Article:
A strong team is the backbone of any organization. When you promote professional development and provide resources for your employees to strengthen their skill sets, they have the chance to become better professionals, more cohesive team members, and more loyal employees with a positive view of your company. Ask yourself whether you're doing what it takes to encourage professional development, and start making changes for a growth-focused workplace.
Identifying and Addressing Areas for Improvement
Be sure to keep up with the new technology and advancements in your industry, giving all workers the opportunity for professional development to stay on the cutting edge. You also need to identify areas for improvement on the individual level. Talk to employees in private about any skill gaps they may have, and provide concrete solutions for education and improvement, such as online classes, mentoring, or additional training opportunities. Just remember to also mention team members' achievements and strengths to let them know that you value them as workers. This is especially important for Millennial workers, who tend to switch jobs every one to three years, according to Business News Daily.
Fostering Creativity and Ideas
Team members and your company alike can benefit from a boost in brainstorming and creativity around the office. Consider holding special brainstorming days throughout the months during which workers are divided into smaller teams to generate and develop ideas to solve certain problems or even create new products. Be sure to make these sessions fun, providing free snacks and drinks or even holding them in an offbeat work space such as a resort. Not only do the ideas generated help the company advance, but they also help employees feel more empowered and passionate about their jobs, providing long-lasting professional development that reaches across different positions.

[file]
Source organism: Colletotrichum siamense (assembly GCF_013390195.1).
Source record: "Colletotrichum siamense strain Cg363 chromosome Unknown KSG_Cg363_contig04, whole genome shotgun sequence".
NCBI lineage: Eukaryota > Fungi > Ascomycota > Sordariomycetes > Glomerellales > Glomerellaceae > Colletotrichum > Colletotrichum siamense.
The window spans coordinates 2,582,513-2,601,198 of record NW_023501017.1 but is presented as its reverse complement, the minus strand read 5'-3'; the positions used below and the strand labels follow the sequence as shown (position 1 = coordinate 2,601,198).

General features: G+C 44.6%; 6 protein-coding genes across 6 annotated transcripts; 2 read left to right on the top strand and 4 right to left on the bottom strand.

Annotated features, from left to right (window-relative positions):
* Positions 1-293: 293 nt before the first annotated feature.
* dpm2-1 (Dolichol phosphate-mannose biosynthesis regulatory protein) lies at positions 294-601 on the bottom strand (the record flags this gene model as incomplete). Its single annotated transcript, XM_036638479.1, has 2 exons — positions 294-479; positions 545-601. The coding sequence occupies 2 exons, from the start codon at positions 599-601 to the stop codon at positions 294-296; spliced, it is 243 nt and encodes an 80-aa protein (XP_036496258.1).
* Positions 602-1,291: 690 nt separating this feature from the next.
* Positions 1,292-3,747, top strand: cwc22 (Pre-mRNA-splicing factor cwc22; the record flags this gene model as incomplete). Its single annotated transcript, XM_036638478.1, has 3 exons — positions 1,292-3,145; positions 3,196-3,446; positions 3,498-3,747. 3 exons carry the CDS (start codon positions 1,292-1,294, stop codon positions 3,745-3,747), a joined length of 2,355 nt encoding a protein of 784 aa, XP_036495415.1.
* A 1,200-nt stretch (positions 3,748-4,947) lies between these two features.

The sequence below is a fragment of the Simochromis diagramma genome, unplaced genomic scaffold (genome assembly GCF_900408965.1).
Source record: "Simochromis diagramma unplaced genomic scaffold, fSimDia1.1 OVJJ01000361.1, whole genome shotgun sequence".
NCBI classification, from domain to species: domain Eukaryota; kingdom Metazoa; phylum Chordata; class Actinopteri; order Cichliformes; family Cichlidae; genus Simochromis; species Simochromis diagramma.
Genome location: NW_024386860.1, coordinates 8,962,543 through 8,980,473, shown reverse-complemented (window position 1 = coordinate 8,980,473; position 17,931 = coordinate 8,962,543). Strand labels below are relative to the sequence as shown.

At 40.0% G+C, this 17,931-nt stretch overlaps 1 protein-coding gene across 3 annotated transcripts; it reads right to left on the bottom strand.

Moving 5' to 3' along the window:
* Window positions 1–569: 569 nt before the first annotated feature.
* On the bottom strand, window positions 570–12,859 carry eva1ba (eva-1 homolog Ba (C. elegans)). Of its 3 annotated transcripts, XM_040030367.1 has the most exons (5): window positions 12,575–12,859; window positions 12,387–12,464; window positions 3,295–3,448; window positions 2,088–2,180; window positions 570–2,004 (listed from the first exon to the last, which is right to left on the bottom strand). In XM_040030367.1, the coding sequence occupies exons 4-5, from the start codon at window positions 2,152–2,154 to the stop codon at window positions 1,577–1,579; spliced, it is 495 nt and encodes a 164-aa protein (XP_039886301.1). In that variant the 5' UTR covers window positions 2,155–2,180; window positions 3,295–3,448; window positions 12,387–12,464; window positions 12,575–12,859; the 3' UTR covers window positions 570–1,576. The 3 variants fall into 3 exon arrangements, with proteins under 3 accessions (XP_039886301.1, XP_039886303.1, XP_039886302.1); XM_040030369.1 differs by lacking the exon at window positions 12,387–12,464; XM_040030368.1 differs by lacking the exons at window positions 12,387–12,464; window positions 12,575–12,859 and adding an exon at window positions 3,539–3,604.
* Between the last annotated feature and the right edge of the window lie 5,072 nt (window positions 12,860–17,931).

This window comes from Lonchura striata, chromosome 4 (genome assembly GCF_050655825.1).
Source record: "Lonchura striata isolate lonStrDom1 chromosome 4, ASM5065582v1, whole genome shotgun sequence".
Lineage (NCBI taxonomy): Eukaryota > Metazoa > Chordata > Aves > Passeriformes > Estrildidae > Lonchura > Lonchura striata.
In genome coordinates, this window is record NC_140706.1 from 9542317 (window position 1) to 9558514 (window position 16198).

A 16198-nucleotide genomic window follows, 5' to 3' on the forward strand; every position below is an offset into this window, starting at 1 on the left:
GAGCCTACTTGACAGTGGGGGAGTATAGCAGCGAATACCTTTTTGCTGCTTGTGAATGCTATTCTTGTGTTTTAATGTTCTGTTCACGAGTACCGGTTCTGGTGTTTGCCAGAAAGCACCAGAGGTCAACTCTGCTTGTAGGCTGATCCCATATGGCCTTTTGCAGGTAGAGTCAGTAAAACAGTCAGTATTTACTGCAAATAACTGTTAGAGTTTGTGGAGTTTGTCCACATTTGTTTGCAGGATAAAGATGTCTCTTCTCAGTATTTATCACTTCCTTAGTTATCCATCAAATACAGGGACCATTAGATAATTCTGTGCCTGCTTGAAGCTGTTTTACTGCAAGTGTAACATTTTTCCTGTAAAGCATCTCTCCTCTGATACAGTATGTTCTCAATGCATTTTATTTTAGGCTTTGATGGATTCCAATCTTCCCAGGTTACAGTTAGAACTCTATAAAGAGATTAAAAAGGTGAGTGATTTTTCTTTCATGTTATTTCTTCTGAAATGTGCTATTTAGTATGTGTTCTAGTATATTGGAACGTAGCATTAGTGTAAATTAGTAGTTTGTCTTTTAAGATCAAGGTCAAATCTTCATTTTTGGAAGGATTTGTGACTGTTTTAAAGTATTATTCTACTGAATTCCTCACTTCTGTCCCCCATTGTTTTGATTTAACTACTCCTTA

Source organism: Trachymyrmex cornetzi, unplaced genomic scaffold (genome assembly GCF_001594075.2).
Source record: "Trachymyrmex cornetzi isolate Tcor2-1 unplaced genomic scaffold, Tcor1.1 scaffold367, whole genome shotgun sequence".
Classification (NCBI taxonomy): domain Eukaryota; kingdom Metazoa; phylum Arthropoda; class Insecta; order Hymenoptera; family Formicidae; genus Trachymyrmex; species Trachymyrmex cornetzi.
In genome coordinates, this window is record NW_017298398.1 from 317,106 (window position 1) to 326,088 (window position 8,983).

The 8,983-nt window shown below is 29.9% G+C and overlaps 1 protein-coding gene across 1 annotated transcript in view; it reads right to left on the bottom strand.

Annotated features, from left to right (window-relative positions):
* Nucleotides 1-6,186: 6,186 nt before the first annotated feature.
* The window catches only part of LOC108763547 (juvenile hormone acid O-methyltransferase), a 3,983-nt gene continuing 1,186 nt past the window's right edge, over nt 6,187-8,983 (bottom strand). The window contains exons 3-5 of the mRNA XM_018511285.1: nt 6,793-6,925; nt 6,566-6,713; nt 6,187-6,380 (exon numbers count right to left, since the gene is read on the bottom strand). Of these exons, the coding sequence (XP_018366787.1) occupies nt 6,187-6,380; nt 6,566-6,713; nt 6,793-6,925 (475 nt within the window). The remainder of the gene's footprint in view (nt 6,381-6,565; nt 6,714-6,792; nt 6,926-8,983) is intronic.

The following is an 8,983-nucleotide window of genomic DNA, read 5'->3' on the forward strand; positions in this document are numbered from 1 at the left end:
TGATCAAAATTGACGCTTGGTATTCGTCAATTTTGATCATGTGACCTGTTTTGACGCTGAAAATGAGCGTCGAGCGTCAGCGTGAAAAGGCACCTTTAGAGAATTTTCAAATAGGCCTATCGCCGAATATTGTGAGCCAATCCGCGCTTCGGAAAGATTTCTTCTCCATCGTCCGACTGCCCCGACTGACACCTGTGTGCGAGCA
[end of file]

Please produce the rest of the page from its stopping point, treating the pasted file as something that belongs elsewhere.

Helping Employees Further Their Skills and Education
Whether team members crave professional development trough off-site academic courses or specific skills classes, it's important to provide options for in-house training as well as traditional education. For instance, your company might help with the cost of employees completing their college education. According to Business News Daily, more than 30 million Americans do not have a college degree despite having some college credit. Online classes can be a cost-effective way for companies to provide this type of professional development. Companies can also hire educators to provide specific training sessions for a certain method or new technology during employees' paid hours.
Professional development leads to more productive team members who are sure to appreciate your company's investment of time and resources in their individual skill sets. Ensure you are providing diverse education opportunities, promoting idea generation, and addressing skill gaps to maximize the potential of your work force while helping employees become stronger professionals.
Photo courtesy of David Castillo Dominici at FreeDigitalPhotos.net